Being so heavily influenced by Instagram and aiming to monetize the talent and the style seen on that social network, Snapwire also brought trending, popular Instagramers onboard as brand ambassadors. Scott Borrero (292K followers), Jefte Sanchez (76K) and Andrew Griswold (68.4K) are some of the names they recruited. These ambassadors launched their own agency-backed photo challenges for contributors and promoted the perks of the platform among other Instagram users and mobile shooters.
The platform allows buyers to place custom-deadline briefs for specific content and contributors to submit images for them, shooting on spec or sourcing existing photos. Buyers then shortlist the submissions they find suitable and pick the ones they want to license.
The contributor selection process is similar to a portfolio review. They ask for photographers to submit 4 images as responses to existing requests, after which staff review the photos for quality. When an image is accepted, it’s considered submitted for that particular request. It’s noteworthy that they offer feedback on rejections and encourage users to improve and resubmit. They also offer Challenges: content requests launched by the agency, rewarding winners with money and/or exposure.
When one of a contributor’s images is shortlisted by a buyer or nominated by other users or staff, they are promoted to the next level. Higher levels are earned by gaining points from peer ratings, agency ratings, shortlists, and sales. Each level offers greater benefits, such as access to a commission work service or being featured on the website.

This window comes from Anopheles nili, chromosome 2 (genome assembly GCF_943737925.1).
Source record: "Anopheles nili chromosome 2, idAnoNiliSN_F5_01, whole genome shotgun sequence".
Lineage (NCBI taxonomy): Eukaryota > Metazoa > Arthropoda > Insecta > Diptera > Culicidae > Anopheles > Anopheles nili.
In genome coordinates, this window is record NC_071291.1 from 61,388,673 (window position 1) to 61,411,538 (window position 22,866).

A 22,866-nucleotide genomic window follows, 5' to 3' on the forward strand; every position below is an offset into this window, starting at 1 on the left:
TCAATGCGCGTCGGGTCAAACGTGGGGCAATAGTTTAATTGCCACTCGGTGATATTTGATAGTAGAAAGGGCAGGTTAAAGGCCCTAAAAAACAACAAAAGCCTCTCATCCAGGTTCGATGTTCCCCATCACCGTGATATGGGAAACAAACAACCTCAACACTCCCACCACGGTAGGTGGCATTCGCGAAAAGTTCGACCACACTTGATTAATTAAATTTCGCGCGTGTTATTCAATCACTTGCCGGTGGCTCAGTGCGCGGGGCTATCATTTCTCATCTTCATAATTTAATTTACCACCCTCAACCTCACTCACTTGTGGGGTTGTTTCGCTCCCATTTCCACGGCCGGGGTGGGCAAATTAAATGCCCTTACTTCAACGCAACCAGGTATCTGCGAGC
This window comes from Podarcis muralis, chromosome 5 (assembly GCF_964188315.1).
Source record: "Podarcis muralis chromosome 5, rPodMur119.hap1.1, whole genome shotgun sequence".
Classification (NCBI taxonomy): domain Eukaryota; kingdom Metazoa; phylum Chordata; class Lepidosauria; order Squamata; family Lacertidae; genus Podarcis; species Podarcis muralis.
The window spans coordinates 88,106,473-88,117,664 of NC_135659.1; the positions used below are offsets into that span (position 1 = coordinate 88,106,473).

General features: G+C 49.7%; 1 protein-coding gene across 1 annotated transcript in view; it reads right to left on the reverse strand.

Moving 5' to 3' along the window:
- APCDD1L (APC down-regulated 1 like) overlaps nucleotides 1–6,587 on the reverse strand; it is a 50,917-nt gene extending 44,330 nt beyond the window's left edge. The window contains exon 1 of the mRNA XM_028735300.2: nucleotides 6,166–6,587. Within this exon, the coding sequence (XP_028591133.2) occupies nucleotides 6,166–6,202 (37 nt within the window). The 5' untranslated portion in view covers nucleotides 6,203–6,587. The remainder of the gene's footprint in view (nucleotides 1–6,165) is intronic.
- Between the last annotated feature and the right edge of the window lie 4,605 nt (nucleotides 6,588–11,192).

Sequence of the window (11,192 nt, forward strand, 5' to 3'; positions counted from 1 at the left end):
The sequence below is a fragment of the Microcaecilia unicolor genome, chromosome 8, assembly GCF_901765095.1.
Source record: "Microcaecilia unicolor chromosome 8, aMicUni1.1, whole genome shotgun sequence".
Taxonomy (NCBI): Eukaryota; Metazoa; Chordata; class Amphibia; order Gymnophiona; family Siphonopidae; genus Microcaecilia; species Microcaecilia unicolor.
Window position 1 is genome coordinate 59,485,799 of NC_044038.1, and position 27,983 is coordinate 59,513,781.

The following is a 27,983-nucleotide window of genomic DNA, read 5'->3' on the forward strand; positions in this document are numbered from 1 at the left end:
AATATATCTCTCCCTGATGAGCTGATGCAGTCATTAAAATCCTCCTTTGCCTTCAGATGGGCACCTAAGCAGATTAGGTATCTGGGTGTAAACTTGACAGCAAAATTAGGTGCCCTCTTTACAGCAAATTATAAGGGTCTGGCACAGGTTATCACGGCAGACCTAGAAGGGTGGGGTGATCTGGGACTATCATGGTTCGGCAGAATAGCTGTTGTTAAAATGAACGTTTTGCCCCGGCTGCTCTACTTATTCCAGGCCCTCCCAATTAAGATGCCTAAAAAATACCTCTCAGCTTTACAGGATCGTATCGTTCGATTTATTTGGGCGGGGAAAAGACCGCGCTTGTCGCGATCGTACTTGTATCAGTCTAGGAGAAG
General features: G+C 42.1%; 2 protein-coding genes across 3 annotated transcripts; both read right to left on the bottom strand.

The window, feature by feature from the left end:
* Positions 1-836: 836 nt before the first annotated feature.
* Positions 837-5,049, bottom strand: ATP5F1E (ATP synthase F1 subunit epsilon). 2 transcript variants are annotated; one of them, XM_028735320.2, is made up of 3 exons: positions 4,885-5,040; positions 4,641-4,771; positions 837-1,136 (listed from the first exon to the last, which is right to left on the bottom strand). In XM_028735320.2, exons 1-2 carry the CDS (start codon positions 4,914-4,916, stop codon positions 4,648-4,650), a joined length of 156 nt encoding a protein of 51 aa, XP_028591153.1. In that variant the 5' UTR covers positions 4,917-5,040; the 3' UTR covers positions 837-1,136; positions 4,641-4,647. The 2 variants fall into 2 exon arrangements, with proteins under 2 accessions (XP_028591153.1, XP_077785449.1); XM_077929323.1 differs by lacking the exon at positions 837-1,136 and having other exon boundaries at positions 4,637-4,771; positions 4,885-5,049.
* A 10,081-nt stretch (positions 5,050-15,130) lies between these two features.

Only premium, hand-picked images may be included in the stock marketplace, on ‘Select’ or ‘Premium’ categories. User ‘like’ and ‘favorite’ action and buyer shortlisting are ways to get noted by staff and have images selected for the stock collection. The site discloses which images have had sales.
Pricing is based on size and category. Select images are between $5 and $75; Premium go from $10 to $100, and Master level contributors’ photos are from $100 to $500. Subscription plan has 3 tiers, at $99, $199 and $499 a month.
Contributors get 70% royalties from on-demand sales, and 50% from selling on marketplace and portfolio. Subscription sales work on a fixed rate of 5% from monthly price for the lower tiers, and of 2% for the highest.
Uploading can be done via either mobile or desktop, and content may be mobile or DSLR shots, but no heavy, Instagram-like filters are accepted. All photos must include keywords, but only images on the marketplace are searchable with those keywords.
Are They Worth Your While?
To date, Snapwire claims to have over 150,000 users in 200 countries, although they do not disclose how many of those users are buyers and how many are contributors. If they’re like everyone else in the mobile space, with a majority of contributors, you could find yourself in a market full of competitors with very few buyers.
However, they have some positive points. They’ve got some great images on their site that are easy to find, and the content in general is mostly far from ‘stocky’. They disclose which images have sold, a source of encouragement for contributors that lets them see what content is selling.
All in all, they’re one of the best known players in mobile stock, and they appear to have more direction and traction than most of their competitors.
If you’re interested in selling mobile—or artsy, non-stocky—stock, this is a company worth checking out.
Update Oct 14, 2015: Corrected – Chad Newell was an employee of ImageBank, not a co-founder; and Snapwire contributors cannot set their own prices.